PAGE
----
Some of the most forthcoming beards visitors have often been the ones who have had their beard the longest.
Their beards aren’t so much a fashion accessory, grown and shorn as trends come and go, as permanent fixtures – resident on the wearer’s face for so long their own family wouldn’t recognise them without it.
I was talking to one such man in the gallery recently. He had come across the exhibition after reading about it in The Chap magazine and wanted to explore what was on display. Despite having had his beard “all his life” he was very keen to assert that we were definitely now beyond “peak beard” and this time next year they would have all but vanished from the faces of ordinary men.
The concept of “peak beard” is something that frequently comes up when talking about the exhibition. Dr Alun has written about this after being misquoted as stating it had already happened about a year ago. People seem very keen to predict when and why the current trend might subsist. The Victorian trend stretched for around half a century – but surely the fashion cycle is quicker nowadays? Or have beards become normalised to the point of being ‘post-fashion’, like jeans?
Either way, there does seem to be a definite distinction between those men who are fashion-aware and purposefully styling themselves to have a beard and those who have simply never decided to shave theirs off. This particular gentleman though hadn’t stuck completely with the same style throughout his bearded lifetime – now sporting a chin beard, he explained that he had been forced to shave his cheeks because his skin had become itchy as he had grown older.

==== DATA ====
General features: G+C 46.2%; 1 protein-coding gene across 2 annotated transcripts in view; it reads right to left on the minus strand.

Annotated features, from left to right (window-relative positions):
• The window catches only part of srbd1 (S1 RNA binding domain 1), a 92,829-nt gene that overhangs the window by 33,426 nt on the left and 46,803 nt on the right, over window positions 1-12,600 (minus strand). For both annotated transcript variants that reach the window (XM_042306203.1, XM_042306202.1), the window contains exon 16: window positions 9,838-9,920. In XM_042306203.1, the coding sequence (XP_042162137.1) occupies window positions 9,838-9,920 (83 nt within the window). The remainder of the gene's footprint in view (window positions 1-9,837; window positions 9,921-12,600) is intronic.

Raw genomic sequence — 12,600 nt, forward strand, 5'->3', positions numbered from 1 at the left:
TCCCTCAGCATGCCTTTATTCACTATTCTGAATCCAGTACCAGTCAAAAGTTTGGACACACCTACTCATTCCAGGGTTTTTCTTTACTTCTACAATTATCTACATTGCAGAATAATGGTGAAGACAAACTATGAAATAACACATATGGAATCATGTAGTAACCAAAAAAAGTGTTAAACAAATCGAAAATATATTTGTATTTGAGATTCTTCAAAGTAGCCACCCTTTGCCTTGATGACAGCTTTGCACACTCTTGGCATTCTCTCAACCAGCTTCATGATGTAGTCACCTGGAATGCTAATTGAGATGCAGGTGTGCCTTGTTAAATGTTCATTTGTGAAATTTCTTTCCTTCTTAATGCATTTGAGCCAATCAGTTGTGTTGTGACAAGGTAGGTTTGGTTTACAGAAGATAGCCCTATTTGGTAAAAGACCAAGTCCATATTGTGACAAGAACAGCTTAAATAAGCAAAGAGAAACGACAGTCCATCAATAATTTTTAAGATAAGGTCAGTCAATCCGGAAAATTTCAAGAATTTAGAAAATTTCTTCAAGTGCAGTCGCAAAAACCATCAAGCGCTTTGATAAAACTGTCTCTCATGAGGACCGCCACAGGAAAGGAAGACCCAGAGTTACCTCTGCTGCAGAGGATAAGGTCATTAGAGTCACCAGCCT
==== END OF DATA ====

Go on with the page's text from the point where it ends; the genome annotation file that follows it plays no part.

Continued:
Another man I spoke to was visiting the museum with his daughter who was interested in nursing history. He was now clean shaven but explained that he too had kept a beard for most of his life – from the age of 18 to about 50 – and had only shorn it off when his hair went grey, for fear of it ageing him. He waited until Christmas time, when he had 2 weeks off from work and thought he could grow it back if needs be but he never did and now his chin was happily experiencing all of the elements along with the rest of his face. He described how his daughter, then very young, had been in total shock and had needed a fair bit of reassurance in order to calm down. This made me think about my own experience of uneasiness as a child when my Mum cut her hair off and I was stunned into silence when she collected me at the school gates. Hair and facial hair are often synonymous with people’s identity, which is probably why so many beards are here to stay.